Leo X., who personally cared more for heathen art than Christian literature, went further, and prohibited, in a bull of March 3, 1515, the publication of any book in Rome without the imprimatur of the magister sacri palatii (the book-censor), and in other states and dioceses without the imprimatur of the bishop or the inquisitor of heretical depravity. Offenders were to be punished by the confiscation and public burning of their books, a fine of one hundred ducats, and excommunication. Archbishop and Elector Albrecht of Mainz was the first, and it seems the only, German prince who gave force to this bull for his own large diocese by a mandate of May 17, 1517, a few months before the outbreak of the Reformation. The papal bull of excommunication, June 15, 1520, consistently ordered the burning of “all the books of Luther.” But he laughed it to scorn, and burned in revenge the pope’s bull, with all his decretals, Dec. 10, 1520.
Thus, with the freedom of conscience, was born the freedom of the press. But it had to pass through a severe ordeal, even in Protestant countries, and was constantly checked by Roman authorities as far as their power extended. The German Empire, by the Edict of Worms, made itself an ally of the pope against free thought and free press, and continued so until it died of old age in 1806. Fortunately, the weakness of the empire and the want of centralization prevented the execution of the prohibition of Protestant books, except in strictly papal countries, as Bavaria and Austria. But unfortunately, the Protestants themselves, who used the utmost freedom of the press against the Papists, denied it to each other; the Lutherans to the Reformed, and both to the Anabaptists, Schwenkfeldians and Socinians. Protestant princes liked to control the press to protect themselves against popery, or the charges of robbery of church property and other attacks. The Elector John Frederick was as narrow and intolerant as Duke George on the opposite side. But these petty restrictions are nothing compared with the radical and systematic crusade of the Papists against the freedom of the press. King Ferdinand of Austria ordered, July 24, 1528, all printers and sellers of sectarian books to be drowned, and their books to be burnt. The wholesale burning of Protestant books, including Protestant Bibles, was a favorite and very effective measure of the Jesuitical reaction which set in before the middle of the sixteenth century, and was promoted by the political arm, and the internecine wars of the Protestants. Pope Paul IV. published in 1557 and 1559 the first official Index Librorum prohibitorum; Pius IV. in 1564, an enlarged edition, generally known as Index Tridentinus, as it was made by order of the Council of Trent. It contains a list of all the books forbidden by Rome, good, bad, and indifferent. This list has been growing ever since in size (1590, 1596, 1607, 1664, 1758, 1819, etc.), but declining in authority, till it became, like the bull against the comet, an anachronism and a brutum fulmen.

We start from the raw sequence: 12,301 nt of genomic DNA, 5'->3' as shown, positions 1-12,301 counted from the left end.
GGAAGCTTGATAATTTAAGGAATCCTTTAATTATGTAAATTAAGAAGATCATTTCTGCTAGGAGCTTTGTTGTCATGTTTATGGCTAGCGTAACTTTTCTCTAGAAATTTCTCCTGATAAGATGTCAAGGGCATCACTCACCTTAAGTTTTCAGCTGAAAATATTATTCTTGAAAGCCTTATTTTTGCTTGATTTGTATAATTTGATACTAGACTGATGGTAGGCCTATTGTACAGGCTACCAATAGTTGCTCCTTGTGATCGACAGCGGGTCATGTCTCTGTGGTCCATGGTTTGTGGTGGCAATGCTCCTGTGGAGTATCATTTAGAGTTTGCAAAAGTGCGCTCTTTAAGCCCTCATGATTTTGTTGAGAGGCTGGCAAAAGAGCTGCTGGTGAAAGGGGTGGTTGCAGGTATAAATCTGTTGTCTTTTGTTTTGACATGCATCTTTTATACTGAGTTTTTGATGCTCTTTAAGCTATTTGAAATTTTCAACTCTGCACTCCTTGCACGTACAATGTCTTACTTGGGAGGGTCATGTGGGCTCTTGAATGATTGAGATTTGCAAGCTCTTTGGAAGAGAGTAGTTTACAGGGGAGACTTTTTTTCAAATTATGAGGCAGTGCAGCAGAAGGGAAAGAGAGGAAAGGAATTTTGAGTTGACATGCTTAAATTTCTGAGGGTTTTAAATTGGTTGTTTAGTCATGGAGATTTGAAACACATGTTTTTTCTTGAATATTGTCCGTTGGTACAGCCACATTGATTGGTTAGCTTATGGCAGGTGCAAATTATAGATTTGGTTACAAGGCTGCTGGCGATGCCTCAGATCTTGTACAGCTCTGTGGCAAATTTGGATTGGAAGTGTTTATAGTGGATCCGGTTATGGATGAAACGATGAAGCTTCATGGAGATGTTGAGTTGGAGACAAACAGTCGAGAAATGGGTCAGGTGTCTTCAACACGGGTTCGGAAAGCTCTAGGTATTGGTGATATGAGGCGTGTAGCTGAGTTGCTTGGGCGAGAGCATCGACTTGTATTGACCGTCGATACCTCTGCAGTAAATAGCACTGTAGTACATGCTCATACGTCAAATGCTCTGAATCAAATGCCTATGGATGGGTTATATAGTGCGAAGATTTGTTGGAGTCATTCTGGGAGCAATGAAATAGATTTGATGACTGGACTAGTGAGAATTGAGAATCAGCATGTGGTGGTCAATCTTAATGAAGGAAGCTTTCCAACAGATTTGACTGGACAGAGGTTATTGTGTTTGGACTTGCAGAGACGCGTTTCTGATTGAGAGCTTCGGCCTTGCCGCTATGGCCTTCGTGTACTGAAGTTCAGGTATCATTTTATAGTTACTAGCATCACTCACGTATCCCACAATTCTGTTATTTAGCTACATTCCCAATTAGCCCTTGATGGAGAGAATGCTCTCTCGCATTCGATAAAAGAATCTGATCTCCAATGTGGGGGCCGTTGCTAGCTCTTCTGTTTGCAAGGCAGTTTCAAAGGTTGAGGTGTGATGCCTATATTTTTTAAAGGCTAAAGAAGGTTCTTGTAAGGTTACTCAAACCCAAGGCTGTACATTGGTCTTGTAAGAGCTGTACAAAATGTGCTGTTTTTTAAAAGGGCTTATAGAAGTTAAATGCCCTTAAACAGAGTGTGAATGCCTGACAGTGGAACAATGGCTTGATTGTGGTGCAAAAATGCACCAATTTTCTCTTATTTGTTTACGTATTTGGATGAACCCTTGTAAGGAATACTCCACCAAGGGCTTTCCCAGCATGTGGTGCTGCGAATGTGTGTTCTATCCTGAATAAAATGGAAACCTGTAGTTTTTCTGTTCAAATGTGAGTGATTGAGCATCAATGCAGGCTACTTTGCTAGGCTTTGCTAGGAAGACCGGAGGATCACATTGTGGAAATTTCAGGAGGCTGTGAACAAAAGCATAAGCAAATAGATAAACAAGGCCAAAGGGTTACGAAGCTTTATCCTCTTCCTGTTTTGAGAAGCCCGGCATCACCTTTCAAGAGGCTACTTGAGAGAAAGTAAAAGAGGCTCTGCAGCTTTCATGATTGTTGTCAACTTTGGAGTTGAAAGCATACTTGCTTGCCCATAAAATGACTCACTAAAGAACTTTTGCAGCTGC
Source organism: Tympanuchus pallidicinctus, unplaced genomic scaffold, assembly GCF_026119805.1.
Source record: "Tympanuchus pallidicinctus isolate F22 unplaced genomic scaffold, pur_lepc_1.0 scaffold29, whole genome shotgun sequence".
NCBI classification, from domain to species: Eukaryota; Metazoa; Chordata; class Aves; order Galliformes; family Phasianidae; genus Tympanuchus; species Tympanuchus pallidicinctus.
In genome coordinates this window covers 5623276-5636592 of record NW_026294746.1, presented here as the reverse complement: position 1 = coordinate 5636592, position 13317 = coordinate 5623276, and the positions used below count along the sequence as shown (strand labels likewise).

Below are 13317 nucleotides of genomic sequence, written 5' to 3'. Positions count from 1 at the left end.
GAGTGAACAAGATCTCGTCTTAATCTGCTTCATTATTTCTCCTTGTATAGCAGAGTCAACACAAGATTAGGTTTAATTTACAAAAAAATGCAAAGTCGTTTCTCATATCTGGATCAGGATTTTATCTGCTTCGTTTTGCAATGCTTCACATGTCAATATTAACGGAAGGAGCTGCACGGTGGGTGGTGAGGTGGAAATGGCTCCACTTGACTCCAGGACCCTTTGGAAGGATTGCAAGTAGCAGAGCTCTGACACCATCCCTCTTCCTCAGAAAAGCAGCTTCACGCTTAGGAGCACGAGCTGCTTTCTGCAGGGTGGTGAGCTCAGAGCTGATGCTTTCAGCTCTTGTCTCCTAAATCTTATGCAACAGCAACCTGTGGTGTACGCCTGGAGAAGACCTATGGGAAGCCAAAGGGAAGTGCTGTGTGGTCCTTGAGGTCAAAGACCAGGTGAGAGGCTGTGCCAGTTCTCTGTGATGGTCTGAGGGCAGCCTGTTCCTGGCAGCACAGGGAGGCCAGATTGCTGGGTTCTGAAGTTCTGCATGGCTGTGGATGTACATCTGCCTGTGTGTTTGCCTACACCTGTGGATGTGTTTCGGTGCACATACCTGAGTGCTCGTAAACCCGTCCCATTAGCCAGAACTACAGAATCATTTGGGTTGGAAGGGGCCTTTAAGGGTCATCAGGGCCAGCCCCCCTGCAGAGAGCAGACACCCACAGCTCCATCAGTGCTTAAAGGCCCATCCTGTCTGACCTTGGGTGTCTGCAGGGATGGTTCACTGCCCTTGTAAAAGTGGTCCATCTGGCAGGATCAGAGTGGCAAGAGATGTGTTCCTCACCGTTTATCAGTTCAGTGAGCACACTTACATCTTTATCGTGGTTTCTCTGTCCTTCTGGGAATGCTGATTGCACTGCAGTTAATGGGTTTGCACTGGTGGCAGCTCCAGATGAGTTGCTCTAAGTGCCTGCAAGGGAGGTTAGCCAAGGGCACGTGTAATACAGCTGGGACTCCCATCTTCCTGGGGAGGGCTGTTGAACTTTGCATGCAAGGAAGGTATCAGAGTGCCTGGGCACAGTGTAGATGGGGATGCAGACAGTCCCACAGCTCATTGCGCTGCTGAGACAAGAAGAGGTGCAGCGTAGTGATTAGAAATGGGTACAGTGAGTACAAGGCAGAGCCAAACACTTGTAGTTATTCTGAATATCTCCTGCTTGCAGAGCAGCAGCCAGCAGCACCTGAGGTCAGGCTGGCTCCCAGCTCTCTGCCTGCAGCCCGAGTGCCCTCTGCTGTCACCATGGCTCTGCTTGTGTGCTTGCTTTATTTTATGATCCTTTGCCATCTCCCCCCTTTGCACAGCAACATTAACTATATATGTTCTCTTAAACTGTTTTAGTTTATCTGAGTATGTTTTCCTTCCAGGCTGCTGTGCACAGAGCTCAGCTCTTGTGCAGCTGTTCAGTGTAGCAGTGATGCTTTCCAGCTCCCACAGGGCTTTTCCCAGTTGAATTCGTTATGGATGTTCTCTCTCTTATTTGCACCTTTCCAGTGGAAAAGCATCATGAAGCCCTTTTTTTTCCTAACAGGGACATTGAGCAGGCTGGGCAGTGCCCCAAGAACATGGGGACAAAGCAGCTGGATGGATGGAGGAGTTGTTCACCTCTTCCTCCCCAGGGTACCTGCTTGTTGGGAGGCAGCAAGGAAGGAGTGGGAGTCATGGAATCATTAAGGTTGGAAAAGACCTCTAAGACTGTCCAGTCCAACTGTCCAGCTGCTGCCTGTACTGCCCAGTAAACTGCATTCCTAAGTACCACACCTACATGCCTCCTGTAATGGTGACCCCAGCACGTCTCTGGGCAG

93. Protestantism in Saxony
H. G. Hasse: Meissnisch-Albertinisch-Sächsische Kirchengesch. Leipz. 1847, 2 parts. Fr. Seifert: Die Reformation in Leipzig, Leipz. 1881. G. Lechler: Die Vorgeschichte der Reform. Leipzigs, 1885. See also the literary references in Köstlin, II. 426 and 672.
Electoral Saxony was the first conquest of the Reformation. Wittenberg was the centre of the whole movement, with Luther as the general in chief, Melanchthon, Jonas, Bugenhagen, as his aids. The gradual growth of Lutheranism in this land of its birth is identical with the early history of the Reformation, and has been traced already.
In close connection with the Electorate is the Duchy of Saxony, and may here be considered, although it followed the movement much later. The Duchy included the important cities of Dresden (the residence of the present kingdom of Saxony) and Leipzig with its famous university. Duke George kept the Reformation back by force during his long reign from 1500 to 1539. He hated the papal extortions, and advocated a reform of discipline by a council, but had no sympathy whatever with Luther. He took a dislike to him at the disputation in Leipzig, forbade his Bible, issued a rival version of the New Testament by Emser, sent all the Lutherans out of the land, and kept a close watch on the booksellers. He executed the Edict of Worms to the extent of his power, and would have rejoiced in the burning of Luther, who in turn abused him most unmercifully by his pen as a slave of the pope and the devil, though he prayed for his conversion.
George made provision for the perpetuation of Romanism in his dominion but his sons died one after another. His brother and heir, Heinrich the Pious, was a Lutheran (as was his wife). Though old and weak, he introduced the Reformation by means of a church visitation after the Wittenberg model and with Wittenberg aid. The Elector of Saxony, Luther, Melanchthon, Jonas, and Cruciger were present at the inaugural festivities in Leipzig, May, 1539. Luther had the satisfaction of preaching at Pentecost before an immense audience in the city, where twenty years before he had disputed with Eck, and provoked the wrath of Duke George. Yet he was by no means quite pleased with the new state of things, and complained bitterly of the concealed malice of the semi-popish clergy, and the overbearing and avaricious conduct of the nobles and courtiers.